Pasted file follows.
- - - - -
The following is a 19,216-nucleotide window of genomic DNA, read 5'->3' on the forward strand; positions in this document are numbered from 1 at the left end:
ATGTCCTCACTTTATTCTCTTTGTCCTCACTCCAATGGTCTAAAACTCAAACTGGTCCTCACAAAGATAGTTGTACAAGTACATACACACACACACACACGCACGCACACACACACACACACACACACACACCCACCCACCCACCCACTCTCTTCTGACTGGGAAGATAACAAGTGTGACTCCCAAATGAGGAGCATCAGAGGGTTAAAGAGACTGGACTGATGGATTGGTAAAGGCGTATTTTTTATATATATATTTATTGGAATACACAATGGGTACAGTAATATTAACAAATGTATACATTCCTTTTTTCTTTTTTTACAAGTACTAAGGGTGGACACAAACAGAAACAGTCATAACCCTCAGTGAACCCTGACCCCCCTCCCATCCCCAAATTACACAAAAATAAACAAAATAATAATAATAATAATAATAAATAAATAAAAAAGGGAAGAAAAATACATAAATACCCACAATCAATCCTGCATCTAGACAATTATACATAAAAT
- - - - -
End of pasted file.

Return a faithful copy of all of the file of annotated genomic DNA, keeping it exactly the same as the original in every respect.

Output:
The following is a 19,216-nucleotide window of genomic DNA, read 5'->3' on the forward strand; positions in this document are numbered from 1 at the left end:
ATGTCCTCACTTTATTCTCTTTGTCCTCACTCCAATGGTCTAAAACTCAAACTGGTCCTCACAAAGATAGTTGTACAAGTACATACACACACACACACACGCACGCACACACACACACACACACACACACACCCACCCACCCACCCACTCTCTTCTGACTGGGAAGATAACAAGTGTGACTCCCAAATGAGGAGCATCAGAGGGTTAAAGAGACTGGACTGATGGATTGGTAAAGGCGTATTTTTTATATATATATTTATTGGAATACACAATGGGTACAGTAATATTAACAAATGTATACATTCCTTTTTTCTTTTTTTACAAGTACTAAGGGTGGACACAAACAGAAACAGTCATAACCCTCAGTGAACCCTGACCCCCCTCCCATCCCCAAATTACACAAAAATAAACAAAATAATAATAATAATAATAATAAATAAATAAAAAAGGGAAGAAAAATACATAAATACCCACAATCAATCCTGCATCTAGACAATTATACATAAAAT